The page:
Hunting ground blinds like a bale blind makes every turkey hunter more successful, but they benefit youth and inexperienced hunters the most. Bale blinds can comfortably fit two people so one mentor and mentee can hunt easily together while remaining concealed.

Early Spring Setups for Bale Blinds

Hunters still need to put their time in before the season to scout and pattern birds, and once you find birds it is time to make plans for where and how to hunt them. There are three early spring areas for hunting turkeys where bale blinds make the most sense.

Strut Zones

The first prime location for a bale blind is in strut zones. These areas are defined by disturbed leaves, broken feathers and increased turkey tracks and scat. Gobblers will seek out these areas from the roost in the morning or later in the afternoon after feeding. Typically, strut zones are found in and around fields like along one edge or a high corner. These open conditions lend themselves to using a bale blind. You can position hay bale blinds in a number of different spots in an open field or food plot depending on where birds are coming from to access the strut zone. A good tip is that mature birds usually visit strutting areas around the same time of day and take the same path to get there. The bale blind works well here because they can be positioned exactly where you need to be to get a shot without worrying about trying to brush in a blind just off the field, which may leave you out of position.

Feeding Areas

Second, feeding areas like established food plots and pastures are going to be good setups for early spring birds. After strut zones, locating areas where gobblers are feeding throughout the day are key in setting up your blind. Turkeys will use perennial food plots and pastures that are close to mast sources to find acorns and bugs. Areas like these that are adjacent to water are ideal because turkeys will frequent water sources throughout the day and the closer one is to a food source the more use it will get. Do not forget about right-of-way areas as well. Gobblers may use areas like power lines and gas pipelines as strutting zones but more importantly, these areas are usually planted with tall grasses that provide ample forage of bugs in the springtime. Again, open areas where birds are feeding are where hay bale blinds shine. Positioning one on a food plot or along a right-of-way will disguise you much better than other hunting ground blinds.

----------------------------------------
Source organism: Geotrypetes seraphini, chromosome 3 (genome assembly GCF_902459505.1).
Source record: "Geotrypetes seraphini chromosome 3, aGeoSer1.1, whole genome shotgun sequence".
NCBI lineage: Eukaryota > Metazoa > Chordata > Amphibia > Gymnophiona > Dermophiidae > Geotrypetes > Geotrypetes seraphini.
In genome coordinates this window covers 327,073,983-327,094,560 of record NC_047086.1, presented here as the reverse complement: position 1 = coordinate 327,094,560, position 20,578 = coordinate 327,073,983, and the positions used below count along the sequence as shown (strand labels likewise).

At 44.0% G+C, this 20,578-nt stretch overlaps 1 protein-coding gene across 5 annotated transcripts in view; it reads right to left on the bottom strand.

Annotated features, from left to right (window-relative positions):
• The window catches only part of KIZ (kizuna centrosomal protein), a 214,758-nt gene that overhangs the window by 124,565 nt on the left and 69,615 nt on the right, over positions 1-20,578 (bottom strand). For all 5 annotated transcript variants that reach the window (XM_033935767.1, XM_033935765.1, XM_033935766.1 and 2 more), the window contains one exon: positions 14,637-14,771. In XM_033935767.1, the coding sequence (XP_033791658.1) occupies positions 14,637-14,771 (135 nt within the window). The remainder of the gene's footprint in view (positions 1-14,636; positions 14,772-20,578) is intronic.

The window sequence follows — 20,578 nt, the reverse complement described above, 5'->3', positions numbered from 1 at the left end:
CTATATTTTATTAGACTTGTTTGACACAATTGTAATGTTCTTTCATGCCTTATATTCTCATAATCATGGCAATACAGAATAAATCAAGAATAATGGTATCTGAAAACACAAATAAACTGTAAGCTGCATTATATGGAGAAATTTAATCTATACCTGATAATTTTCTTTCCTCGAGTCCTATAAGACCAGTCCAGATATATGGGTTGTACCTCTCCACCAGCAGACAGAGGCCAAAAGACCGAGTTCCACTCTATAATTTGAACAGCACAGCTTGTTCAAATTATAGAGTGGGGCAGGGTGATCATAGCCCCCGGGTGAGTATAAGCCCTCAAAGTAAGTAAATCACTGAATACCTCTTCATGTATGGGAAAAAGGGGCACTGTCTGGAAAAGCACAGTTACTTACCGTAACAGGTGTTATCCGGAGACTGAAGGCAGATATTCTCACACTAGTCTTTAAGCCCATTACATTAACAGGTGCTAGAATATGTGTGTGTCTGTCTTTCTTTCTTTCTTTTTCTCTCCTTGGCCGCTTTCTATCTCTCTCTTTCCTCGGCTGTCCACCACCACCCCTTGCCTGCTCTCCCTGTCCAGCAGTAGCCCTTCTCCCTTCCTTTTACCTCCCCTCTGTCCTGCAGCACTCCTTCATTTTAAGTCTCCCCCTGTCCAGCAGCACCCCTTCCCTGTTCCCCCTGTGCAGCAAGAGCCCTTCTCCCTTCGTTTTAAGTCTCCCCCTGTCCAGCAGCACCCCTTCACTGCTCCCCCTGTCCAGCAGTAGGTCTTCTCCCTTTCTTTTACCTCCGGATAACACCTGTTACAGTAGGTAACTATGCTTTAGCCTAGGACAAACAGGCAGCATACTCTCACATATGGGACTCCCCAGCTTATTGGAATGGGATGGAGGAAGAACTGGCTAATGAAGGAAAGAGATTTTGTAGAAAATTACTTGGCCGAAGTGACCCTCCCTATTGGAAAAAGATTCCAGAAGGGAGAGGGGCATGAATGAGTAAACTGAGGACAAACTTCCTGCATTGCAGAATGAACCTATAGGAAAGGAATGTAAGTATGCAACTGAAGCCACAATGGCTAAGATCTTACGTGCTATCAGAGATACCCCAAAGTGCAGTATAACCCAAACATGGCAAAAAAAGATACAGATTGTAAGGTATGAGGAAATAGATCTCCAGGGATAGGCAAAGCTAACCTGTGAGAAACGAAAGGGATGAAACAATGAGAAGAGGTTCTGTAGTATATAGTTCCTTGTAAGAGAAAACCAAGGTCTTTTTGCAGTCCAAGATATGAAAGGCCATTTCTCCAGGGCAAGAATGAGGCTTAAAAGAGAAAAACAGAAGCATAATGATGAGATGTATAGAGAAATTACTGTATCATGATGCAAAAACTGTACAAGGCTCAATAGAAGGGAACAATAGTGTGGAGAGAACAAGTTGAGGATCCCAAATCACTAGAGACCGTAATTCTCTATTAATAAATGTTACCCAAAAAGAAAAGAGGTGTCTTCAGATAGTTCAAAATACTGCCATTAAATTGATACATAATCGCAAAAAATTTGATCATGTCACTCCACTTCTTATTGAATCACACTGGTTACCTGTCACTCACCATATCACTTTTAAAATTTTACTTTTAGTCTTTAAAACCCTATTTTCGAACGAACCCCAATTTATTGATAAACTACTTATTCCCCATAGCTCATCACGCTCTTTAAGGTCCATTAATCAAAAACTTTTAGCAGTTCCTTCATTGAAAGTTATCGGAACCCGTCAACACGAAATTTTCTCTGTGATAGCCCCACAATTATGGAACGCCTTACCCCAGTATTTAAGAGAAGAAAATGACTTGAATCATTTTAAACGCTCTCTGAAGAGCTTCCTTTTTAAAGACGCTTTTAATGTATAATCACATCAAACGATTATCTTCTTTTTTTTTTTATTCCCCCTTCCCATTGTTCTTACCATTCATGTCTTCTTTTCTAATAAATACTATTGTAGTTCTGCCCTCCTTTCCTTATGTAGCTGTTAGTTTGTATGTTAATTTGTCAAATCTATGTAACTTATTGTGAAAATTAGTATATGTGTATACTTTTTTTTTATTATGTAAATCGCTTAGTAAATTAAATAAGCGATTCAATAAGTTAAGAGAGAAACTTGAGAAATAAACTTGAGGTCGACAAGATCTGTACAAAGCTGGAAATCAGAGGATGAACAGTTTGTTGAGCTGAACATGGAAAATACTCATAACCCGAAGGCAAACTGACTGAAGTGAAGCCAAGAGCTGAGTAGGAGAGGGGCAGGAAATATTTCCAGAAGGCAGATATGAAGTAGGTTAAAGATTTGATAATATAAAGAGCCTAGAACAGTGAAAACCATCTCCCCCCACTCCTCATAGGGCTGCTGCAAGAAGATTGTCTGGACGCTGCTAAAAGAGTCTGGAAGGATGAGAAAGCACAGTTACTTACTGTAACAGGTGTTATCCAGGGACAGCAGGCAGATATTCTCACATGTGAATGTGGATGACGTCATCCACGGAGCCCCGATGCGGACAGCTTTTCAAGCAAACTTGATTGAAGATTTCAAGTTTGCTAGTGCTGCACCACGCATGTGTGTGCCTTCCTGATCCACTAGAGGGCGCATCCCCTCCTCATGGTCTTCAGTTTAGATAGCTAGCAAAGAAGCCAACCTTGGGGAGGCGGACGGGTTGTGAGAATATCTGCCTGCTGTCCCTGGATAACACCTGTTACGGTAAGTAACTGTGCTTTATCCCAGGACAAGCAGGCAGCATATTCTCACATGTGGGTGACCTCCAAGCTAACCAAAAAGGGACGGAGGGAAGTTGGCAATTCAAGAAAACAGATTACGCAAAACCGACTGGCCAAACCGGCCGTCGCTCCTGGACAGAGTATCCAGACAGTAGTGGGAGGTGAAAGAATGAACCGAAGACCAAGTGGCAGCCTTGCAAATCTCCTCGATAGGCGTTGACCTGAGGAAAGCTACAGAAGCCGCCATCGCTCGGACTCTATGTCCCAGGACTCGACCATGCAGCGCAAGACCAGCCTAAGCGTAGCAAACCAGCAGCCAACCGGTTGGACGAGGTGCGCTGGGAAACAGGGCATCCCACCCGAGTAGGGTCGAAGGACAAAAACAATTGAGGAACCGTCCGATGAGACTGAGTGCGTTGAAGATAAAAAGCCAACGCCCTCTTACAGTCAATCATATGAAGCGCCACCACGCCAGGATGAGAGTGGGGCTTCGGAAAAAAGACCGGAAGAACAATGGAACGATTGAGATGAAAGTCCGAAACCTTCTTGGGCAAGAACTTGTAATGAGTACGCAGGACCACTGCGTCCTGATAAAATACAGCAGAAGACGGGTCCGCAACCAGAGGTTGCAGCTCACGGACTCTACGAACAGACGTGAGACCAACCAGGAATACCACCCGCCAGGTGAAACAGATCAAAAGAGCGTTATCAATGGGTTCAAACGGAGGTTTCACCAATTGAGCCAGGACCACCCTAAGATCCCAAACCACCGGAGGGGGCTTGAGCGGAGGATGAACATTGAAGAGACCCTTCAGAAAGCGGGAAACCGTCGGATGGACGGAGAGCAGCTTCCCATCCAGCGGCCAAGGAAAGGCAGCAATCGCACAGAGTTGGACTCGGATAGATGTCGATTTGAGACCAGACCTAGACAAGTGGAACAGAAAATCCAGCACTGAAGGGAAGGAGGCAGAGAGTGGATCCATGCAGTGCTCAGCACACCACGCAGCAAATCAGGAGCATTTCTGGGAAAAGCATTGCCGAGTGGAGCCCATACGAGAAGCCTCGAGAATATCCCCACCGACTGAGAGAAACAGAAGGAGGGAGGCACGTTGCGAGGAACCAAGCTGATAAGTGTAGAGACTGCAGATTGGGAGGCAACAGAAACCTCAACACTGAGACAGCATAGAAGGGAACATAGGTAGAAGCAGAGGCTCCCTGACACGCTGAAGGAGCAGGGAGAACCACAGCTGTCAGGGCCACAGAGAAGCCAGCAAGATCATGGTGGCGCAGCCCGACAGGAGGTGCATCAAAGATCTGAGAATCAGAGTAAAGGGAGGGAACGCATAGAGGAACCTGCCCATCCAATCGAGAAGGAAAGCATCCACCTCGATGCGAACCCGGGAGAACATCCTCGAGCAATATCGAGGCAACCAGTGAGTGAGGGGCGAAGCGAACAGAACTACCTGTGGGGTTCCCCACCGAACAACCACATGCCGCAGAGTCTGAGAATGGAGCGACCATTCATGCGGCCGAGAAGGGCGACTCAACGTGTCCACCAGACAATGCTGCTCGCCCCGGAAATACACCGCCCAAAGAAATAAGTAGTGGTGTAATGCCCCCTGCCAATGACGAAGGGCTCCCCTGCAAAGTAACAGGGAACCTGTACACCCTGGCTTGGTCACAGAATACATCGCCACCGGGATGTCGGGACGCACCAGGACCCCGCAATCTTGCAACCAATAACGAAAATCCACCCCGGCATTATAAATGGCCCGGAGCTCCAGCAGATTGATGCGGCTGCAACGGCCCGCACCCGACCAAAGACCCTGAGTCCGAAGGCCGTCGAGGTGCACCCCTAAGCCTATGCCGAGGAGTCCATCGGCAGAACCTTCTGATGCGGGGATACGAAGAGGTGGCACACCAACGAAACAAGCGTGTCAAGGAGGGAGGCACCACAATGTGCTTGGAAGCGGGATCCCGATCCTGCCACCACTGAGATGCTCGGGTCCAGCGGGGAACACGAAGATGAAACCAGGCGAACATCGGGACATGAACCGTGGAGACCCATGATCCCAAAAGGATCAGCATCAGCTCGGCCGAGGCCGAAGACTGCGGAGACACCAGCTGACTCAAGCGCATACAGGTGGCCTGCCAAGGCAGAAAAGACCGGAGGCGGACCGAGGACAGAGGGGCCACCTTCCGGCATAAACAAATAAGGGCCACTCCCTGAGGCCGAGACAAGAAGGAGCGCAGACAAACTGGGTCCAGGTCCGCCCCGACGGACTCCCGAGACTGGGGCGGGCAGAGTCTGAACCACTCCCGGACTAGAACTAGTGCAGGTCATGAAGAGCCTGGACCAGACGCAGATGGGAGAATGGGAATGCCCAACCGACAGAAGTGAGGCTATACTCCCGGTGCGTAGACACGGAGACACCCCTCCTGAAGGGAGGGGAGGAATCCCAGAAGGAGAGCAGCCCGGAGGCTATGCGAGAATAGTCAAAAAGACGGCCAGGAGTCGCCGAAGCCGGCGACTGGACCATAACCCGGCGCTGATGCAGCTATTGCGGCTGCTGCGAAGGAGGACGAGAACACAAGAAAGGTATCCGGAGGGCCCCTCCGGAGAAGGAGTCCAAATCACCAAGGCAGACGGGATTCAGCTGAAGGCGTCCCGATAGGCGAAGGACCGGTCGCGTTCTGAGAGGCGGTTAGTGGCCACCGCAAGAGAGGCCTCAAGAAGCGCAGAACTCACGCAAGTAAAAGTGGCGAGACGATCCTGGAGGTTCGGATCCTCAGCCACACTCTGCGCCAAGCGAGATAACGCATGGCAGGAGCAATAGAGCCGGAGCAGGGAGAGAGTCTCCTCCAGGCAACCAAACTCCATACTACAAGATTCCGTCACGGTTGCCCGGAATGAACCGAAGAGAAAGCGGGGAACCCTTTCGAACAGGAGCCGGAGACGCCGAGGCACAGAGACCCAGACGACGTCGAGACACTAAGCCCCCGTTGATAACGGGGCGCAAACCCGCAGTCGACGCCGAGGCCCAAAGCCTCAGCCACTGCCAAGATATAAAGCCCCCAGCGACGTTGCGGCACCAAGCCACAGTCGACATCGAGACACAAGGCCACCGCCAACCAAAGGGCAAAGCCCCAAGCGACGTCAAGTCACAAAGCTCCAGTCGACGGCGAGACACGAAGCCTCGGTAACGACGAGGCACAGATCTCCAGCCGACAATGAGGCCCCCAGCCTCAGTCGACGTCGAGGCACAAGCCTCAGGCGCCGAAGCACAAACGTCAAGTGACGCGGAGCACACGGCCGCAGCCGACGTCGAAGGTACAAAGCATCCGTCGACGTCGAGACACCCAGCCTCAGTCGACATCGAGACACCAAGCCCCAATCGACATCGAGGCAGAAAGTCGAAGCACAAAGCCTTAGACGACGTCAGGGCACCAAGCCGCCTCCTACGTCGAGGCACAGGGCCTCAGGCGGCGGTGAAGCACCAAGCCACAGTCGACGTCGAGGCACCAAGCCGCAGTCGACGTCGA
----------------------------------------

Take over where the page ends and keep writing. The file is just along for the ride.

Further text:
The Fly Down

Third and finally, roosting areas are another location to use a bale blind. Turkeys are going to be roosting in trees, obviously, so how does the bale blind work here you may ask? If you can pinpoint where birds are roosting, you can setup your bale blind to ambush them as they leave the roost in the morning or head to the roost at night. Turkeys are not graceful flyers and usually, they like to leave the roost and land in an open area. Hay bale blinds can be set up along field edges near roosted birds for morning hunts and in open fields or right-of-ways near water to catch birds in the evening heading to roost.

Bale Blind Setup Tips

There is more to hunting blinds for turkeys than simply getting your blind upright. The location is most important when positioning your bale blind, but several other considerations can also increase your odds from a bale blind.

Avoid setting up your bale blind facing the sun if at all possible. Bright sunlight can reveal your movements in the blind by adding light to the already dark inside. As you pick your location, think about the direction the sun will rise from and set to in conjunction with how your blind is set up. The sun’s position throughout the day and your timing on when to hunt the blind may or may not influence your hunt.

Get in a few days early to set up your blind. If you have scouted well, you know when birds are using an area so you can use the times when they are not there to set up your blind. Getting the blind in a few days before the hunt takes the pressure off having to put it up in the early morning hours and potentially risking bumping birds off the roost. More portable bale blinds should still be set up beforehand but can be adjusted if needed or work well for those that have limited time for scouting an area.